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The Man Who Carried the Nation’s Grief

James Malcolm Lean MBE & The Great War Letters

(1 customer review)
Authors: Carol Rosenhain
Military History
153mm x 230mm

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‘I do feel the loss of my two boys, they was my all …’ wrote grieving father Ernest Watts following the death of his two sons.

Like thousands of Australians during World War I, Ernest Watts received his tragic news through the office known as ‘Base Records’. This letter was just one in a series of correspondence that lasted the duration of the war and well into the post-war period. Every letter was answered with patience and courtesy and every response carried the same signature: J.M. Lean.

“The Man who Carried the Nation’s Grief” describes the extraordinary work of James Lean, whose office at times received over 100 letters a day from distressed families. The letters selected by author Carole Rosenhain are quoted verbatim in all their rawness; showing the families’ grief, anger and disbelief, together with the devastating wounds that would often never heal. The chain of correspondence between Lean and the family would often last well beyond the Armistice of 1918.

For one shattered father, the fate of his missing boy would never be resolved, his son’s final resting place only discovered in Pheasant Wood almost a century after he met his death.

Given his crucial role as the link between anxious families and the bureaucracy of the AIF, James Lean’s remarkable work is a surprising omission from the vast body of World War I literature. Carol Rosenhain’s book rectifies this omission with a portrait of Lean himself and the grim task at which he excelled. This is a book that describes the impact of war on families in all its devastating reality.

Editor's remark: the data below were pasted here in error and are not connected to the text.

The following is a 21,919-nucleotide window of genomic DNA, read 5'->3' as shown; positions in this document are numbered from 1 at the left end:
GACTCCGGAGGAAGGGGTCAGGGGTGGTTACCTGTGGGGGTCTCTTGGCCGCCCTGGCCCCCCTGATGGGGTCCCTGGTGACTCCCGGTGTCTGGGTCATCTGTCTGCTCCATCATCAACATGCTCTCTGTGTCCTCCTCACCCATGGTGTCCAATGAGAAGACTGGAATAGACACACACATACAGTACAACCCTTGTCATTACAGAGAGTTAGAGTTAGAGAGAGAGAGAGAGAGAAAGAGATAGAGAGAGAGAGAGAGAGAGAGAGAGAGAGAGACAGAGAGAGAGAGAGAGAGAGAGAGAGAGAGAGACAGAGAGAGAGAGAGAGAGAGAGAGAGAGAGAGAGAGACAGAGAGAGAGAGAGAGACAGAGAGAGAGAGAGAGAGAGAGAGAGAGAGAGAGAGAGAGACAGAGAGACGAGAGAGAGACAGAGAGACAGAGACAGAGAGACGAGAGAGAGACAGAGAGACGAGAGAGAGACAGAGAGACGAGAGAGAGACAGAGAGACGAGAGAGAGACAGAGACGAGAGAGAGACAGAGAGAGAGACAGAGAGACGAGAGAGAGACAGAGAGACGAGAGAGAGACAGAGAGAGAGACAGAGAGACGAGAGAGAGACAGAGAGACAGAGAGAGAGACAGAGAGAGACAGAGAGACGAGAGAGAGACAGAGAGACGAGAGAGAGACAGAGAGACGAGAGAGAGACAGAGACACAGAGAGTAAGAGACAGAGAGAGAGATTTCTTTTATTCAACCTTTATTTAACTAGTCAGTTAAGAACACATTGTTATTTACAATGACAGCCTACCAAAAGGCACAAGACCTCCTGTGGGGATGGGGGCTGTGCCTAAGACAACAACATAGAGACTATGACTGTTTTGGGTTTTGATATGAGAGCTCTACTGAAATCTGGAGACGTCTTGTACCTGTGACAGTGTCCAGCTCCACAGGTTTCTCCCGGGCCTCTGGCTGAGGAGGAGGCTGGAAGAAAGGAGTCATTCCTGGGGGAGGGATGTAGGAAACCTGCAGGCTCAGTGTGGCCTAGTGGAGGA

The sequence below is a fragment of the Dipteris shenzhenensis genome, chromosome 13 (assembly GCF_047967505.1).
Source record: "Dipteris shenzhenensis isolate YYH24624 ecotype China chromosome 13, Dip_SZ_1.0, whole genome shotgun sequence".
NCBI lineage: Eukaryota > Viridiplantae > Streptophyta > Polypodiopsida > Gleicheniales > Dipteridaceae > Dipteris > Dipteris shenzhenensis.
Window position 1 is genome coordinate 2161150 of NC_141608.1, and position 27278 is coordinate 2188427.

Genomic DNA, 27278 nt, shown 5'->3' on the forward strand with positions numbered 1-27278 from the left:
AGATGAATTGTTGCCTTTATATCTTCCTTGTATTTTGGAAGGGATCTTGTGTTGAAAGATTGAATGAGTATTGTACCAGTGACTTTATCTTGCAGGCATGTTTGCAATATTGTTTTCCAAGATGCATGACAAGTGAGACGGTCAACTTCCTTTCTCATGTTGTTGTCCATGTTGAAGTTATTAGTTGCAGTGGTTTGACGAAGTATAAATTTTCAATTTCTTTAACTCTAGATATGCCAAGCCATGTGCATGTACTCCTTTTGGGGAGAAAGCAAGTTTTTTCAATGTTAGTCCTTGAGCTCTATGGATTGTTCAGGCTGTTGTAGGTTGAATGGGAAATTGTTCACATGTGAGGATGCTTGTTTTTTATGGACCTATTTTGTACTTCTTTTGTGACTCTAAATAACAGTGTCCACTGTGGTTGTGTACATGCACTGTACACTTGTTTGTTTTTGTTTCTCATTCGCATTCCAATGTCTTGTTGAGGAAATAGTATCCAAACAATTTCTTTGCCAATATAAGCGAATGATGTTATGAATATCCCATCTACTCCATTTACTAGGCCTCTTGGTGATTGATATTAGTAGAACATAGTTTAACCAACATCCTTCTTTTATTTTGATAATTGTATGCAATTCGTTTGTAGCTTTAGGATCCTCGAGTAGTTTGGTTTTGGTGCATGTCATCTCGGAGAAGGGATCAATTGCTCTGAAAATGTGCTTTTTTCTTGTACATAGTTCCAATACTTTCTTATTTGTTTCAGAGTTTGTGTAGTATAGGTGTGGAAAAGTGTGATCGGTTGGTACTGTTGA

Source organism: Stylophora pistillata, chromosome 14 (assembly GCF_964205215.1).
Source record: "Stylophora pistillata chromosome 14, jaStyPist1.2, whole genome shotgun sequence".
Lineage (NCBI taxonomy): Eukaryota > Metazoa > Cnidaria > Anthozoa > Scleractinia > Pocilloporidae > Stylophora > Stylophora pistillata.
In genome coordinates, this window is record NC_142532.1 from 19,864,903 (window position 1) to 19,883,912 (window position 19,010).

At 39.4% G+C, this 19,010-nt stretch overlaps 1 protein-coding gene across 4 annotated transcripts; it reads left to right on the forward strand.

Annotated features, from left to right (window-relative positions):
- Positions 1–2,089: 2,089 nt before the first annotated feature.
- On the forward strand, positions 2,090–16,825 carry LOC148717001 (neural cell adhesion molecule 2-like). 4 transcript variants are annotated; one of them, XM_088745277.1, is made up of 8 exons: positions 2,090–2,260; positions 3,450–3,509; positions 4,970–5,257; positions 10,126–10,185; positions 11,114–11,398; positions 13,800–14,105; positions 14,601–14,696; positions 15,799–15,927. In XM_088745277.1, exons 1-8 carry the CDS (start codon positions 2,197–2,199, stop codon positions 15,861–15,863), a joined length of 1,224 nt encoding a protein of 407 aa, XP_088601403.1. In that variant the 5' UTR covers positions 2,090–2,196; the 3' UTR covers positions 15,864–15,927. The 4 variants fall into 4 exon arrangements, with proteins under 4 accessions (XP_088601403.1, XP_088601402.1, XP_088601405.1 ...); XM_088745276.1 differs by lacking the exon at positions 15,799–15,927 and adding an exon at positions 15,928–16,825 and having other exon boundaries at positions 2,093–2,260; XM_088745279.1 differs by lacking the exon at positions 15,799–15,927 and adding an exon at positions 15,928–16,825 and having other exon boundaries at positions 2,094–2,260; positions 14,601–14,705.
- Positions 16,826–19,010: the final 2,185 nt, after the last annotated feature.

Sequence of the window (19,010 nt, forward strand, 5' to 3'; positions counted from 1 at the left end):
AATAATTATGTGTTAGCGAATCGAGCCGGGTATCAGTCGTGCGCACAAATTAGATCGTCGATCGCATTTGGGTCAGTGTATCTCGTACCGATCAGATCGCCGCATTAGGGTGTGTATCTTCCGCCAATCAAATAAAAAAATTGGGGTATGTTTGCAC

Carol Rosenhain

Carol Rosenhain

Carol Rosenhain is a Melbourne writer and historian. Educated at Monash University, she has been a passionate teacher of English and History at senior secondary level for many years. Carol was recently the recipient of a prize in the Box Hill RSL Centenary of WW1 Short Story Competition.

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1 review for The Man Who Carried the Nation’s Grief

  1. In writing this review , I am reminded that today being the 11th April 2017, represents the 100th anniversary of the 1st Battle of Bullecourt, where the Australian soldiers attempted to advance between two salients formed by the German defences. This battle, like those before and after, resulted in significant casualties for the Australian deployed to the Western Front. By 2017 the losses encountered by the Australian infantry were becoming too numerous and unpalatable for the Australian public. Carol Rosenhain’s book represents an untold story about what could be described as the ‘home frontline’. Holding that frontline was Major Lean, the humble and honourable military servant who was charged with the responsibility of communicating much of the devastating news of soldier deaths and injuries to families and next of kin. The giving of bad news is never easy for anyone charged with such a responsibility but trying to comprehend how this is done thousands of times with the same dignity and respect requires a person of enormous courage and compassion. This book which defines the role of Major Lean through very trying times is not just another read for the dedicated military historian but for any reader, especially emergency service personnel, social workers, psychologists and assorted healthcare providers who can relate to the difficulty of counselling and supporting survivors of more contemporary conflicts and critical incidents. Not a light read but a necessary read.

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